• In the short-term, the best estimate for tomorrow’s volatility is today’s volatility. In the short-term, volatility tends to stay where it is.
  • The volatility of volatility itself is positively correlated with the level of volatility. In other words, when volatility is already high, it is more likely to change a lot. When it’s low, it’s more likely to not change.
  • In some markets, volatility develops asymmetrically with price direction. In stocks, volatility almost always increase much more as stocks decline than it would for the same magnitude of a rally.
  • In many markets, there is a much more pronounced seasonality effect in volatility than there is in price.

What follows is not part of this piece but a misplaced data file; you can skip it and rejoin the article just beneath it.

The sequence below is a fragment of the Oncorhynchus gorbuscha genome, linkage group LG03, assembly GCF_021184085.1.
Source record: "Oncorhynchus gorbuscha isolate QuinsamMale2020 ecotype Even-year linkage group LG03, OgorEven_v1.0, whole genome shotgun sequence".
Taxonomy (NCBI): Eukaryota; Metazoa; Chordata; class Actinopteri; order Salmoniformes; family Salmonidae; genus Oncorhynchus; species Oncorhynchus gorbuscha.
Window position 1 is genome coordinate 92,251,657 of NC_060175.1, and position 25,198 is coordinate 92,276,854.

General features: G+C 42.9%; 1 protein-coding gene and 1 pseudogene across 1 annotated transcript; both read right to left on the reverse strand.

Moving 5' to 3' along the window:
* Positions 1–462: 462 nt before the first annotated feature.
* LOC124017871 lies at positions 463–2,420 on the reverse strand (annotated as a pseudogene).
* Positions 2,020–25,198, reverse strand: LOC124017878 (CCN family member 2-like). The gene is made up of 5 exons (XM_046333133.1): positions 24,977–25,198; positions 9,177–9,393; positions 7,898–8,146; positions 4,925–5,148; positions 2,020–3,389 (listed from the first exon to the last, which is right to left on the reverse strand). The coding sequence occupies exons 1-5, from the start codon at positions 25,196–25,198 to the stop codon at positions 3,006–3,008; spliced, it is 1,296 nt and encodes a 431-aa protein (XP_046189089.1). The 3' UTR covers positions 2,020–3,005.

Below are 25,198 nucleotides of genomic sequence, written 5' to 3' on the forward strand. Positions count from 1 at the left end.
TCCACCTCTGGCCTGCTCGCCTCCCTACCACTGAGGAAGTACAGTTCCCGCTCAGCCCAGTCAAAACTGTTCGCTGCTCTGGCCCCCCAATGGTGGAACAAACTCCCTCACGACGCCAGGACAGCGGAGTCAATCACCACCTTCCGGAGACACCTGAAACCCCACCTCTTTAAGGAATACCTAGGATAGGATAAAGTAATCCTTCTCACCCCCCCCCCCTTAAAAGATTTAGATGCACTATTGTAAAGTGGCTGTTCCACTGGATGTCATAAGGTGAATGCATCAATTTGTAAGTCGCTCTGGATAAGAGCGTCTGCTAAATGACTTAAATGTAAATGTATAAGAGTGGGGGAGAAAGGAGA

Putting those ideas together, we can build some powerful forecasting models that can give projected volatilities for different time periods, point us toward some potential profit opportunities, and help in our risk and trade management efforts. To a very real degree, the task of active trading is really the task of managing the impact of volatility. This is a lot easier if we understand volatility, and understand how it may change.


Adam Grimes has over two decades of experience in the industry as a trader, analyst and system developer. The author of a best-selling trading book, he has traded for his own account, for a top prop firm, and spent several years at the New York Mercantile Exchange. He focuses on the intersection of quantitative analysis and discretionary trading, and has a talent for teaching and helping traders find their own way in the market.